Reflecting on (the back end of) #RSCON3

3 08 2011

First of all I have problems knowing which section of my blog to post this in.  Should I put it in Printing Press, because hopefully it will be added to the great other reflections on the conference available at: http://preview.tinyurl.com/3mgat9s

Should I include it in Running Roads since I attended in place of going for a run, nursing my swollen foot while attending sessions on Assessment, Metacognitive Learning, The Future of Education and the fast, furious and fun Technological Smackdown?  And even though I didn’t run, the conference still left me flowing with thoughts like some fresh air and a lake normally do.

Or should I put it in Loving Language, since I haven’t got much in there yet and it was my love of language and teaching language which drew me to the conference in the first place.  In fact I could even put it in Singing Songs, since the conference ended in a lovefest of mutual appreciation and thanks for others blood, sweat and tears that almost inspired us to break into song (and there may still be some at the post-conference shindig next weekend).

In the end it doesn’t matter.  The conference could go anywhere and help anyone and be everything to everyone.  In fact I was never quite sure what it was trying to be and maybe it was that lack of trying combined with that determination to help, to share (Great sharing: http://preview.tinyurl.com/3utbagz), to inspire that made the conference such a success.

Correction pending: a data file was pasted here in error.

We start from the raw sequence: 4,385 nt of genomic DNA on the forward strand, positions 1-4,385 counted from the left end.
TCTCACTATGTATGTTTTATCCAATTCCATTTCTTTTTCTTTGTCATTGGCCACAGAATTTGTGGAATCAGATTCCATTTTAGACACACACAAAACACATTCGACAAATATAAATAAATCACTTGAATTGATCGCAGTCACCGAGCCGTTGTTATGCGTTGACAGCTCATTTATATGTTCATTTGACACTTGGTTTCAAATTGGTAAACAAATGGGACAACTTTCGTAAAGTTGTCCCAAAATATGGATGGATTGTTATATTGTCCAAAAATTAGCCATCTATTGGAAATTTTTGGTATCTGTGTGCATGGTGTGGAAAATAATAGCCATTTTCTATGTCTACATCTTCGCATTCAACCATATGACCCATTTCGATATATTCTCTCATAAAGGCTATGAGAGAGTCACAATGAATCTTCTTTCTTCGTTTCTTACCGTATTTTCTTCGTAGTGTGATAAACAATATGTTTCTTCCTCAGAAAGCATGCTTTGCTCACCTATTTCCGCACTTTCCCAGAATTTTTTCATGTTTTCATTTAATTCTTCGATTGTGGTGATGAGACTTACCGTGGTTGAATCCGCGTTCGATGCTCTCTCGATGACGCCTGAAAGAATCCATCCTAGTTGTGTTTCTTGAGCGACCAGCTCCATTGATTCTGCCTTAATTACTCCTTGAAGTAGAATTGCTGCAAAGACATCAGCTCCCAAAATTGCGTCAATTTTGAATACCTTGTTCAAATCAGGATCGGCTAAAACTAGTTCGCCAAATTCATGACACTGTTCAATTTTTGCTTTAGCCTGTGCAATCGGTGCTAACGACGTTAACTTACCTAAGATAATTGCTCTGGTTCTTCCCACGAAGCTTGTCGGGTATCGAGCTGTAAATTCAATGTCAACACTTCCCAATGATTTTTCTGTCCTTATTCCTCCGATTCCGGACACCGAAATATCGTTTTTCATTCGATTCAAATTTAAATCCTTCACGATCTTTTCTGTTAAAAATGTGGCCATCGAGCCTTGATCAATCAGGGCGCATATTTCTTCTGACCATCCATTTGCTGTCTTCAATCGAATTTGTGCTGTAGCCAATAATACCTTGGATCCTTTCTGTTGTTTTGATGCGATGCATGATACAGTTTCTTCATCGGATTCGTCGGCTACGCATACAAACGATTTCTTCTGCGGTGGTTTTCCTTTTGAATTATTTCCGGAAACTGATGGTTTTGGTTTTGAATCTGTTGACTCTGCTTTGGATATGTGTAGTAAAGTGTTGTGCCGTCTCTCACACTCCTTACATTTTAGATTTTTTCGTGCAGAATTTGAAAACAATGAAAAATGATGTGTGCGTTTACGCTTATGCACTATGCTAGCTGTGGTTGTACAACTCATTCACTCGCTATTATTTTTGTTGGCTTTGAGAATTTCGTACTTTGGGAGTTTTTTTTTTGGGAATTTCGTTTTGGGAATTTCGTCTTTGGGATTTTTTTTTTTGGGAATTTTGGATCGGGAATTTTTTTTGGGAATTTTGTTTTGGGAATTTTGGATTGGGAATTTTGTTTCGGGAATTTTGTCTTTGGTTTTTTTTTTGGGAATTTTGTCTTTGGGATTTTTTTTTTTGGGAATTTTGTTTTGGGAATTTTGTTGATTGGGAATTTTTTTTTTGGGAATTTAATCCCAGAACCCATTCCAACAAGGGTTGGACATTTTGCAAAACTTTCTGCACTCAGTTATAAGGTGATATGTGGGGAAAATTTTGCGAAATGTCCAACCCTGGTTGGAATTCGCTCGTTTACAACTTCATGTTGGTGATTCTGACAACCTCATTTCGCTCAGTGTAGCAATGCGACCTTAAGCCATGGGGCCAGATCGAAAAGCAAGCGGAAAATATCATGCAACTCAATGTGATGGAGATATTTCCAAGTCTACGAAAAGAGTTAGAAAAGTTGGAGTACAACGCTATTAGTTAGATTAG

I could only attend the conference on Sunday, the last of the three days, but when the call went out earlier in the week for more moderators to help I was only too happy to oblige, it would make me feel more part of a conference which went far beyond EFL and I’d be able to put my experience with the Elluminate platform towards an excellent cause.  In the end I wasn’t needed, but it was nice to know they knew I cared.

As for content, I caught the end of the panel on assessment, which only made me wish I’d got up earlier and caught more of it.  And #CeciELT’s blog post on her views on the subject only augmented that view.  It was heartening to see broad agreement with my chatbox opinions – it’s not testing’s fault that testing is so discreet and objective.  We need to change the syllabus first and encourage our students to think more rather than just regurgitate facts and others’ opinions, then changing our modes of assessment will follow on more smoothly.

Technology smackdown was a lot of fun and gave me a list of websites to check out and see if they’ll help me help my students in future, or are worth passing on to colleagues.  The names I remember are:

Live binders – is it a portfolio online?

Todaysmeet – closed twitter tool

Posterous and Voice Menu – blog and voice recording?